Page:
2 added a remark on Lie - Kolchin

Even when viewed as an additive category, Rep(G) is not semisimple, so it's not really clear to me what such a description would entail... But simple objects in it are (in a different language) irreducible representations of a semidirect product of groups and Mackey theory was invented precisely with the goal of determining them. The answer, in short, is that each simple G-module has the form $\operatorname{Ind}_{L}^{G}(\sigma^{\prime})$, where $\sigma$ is a simple $H$-module, $K_\sigma$ is the stabilizer of $\sigma$ in $K$ (i.e. consists of all elements $k\in K$ s.t. the action of $k$ on $H$ conjugates $\sigma$ into an isomorphic module), $L=K_{\sigma}H<G$ and $\sigma^{\prime}$ is the natural extension of $\sigma$ to $L$. The catch is that the usual Mackey theory applies to unitary representations (which can be infinite-dimensional) of topological groups. Nevertheless, induction functor is defined in the algebraic setting and I think that the "Mackey machine" works for formal reasons (this must be described in Jantzen, but I don't have it close at hand to check).

Returning to the full category Rep(G), there are various filtrations of finite-length representations with simple quotients, and one can take tensor products of filtered objects. However, in general one doesn't expect a manageable description of Rep(G) even in the special situation of a semidirect product of a unipotent group and a torus: this already includes the case when G is the Borel subgroup of a semisimple algebraic group, which has been studied but is not completely understood. Good luck!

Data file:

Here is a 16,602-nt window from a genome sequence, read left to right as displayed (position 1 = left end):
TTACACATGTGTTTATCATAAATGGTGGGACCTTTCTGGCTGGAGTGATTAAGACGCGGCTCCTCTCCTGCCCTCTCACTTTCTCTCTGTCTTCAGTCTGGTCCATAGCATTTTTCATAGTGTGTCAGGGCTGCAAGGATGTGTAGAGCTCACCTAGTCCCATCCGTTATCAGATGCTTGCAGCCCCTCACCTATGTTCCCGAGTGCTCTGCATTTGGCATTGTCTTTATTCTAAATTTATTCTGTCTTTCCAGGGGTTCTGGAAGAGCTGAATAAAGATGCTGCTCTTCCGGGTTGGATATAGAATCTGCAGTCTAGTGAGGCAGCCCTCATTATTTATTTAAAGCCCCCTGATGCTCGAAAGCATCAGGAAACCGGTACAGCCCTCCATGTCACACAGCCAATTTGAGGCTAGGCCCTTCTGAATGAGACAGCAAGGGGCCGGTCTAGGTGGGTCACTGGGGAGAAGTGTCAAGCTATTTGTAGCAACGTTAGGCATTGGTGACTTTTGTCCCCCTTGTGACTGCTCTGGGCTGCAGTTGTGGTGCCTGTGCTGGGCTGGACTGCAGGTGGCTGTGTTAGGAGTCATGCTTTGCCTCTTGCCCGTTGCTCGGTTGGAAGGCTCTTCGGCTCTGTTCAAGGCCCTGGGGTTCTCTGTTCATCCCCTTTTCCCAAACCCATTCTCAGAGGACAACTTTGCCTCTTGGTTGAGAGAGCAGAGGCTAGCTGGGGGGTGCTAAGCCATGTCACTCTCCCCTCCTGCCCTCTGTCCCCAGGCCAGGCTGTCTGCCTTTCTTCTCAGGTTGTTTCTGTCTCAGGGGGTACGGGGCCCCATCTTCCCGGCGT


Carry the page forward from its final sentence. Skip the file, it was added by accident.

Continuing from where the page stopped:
Addendum Of course, if G is a solvable connected algebraic group, by Lie Kolchin every irreducible representation is one-dimensional, so simple G-modules are the same as simple G/[G,G]-modules, which have an easy description.

1

Even when viewed as an additive category, Rep(G) is not semisimple, so it's not really clear to me what such a description would entail... But simple objects in it are (in a different language) irreducible representations of a semidirect product of groups and Mackey theory was invented precisely with the goal of determining them. The answer, in short, is that each simple G-module has the form $\operatorname{Ind}_{L}^{G}(\sigma^{\prime})$, where $\sigma$ is a simple $H$-module, $K_\sigma$ is the stabilizer of $\sigma$ in $K$ (i.e. consists of all elements $k\in K$ s.t. the action of $k$ on $H$ conjugates $\sigma$ into an isomorphic module), $L=K_{\sigma}H<G$ and $\sigma^{\prime}$ is the natural extension of $\sigma$ to $L$. The catch is that the usual Mackey theory applies to unitary representations (which can be infinite-dimensional) of topological groups. Nevertheless, induction functor is defined in the algebraic setting and I think that the "Mackey machine" works for formal reasons (this must be described in Jantzen, but I don't have it close at hand to check).

Returning to the full category Rep(G), there are various filtrations of finite-length representations with simple quotients, and one can take tensor products of filtered objects. However, in general one doesn't expect a manageable description of Rep(G) even in the special situation of a semidirect product of a unipotent group and a torus: this already includes the case when G is the Borel subgroup of a semisimple algebraic group, which has been studied but is not completely understood. Good luck!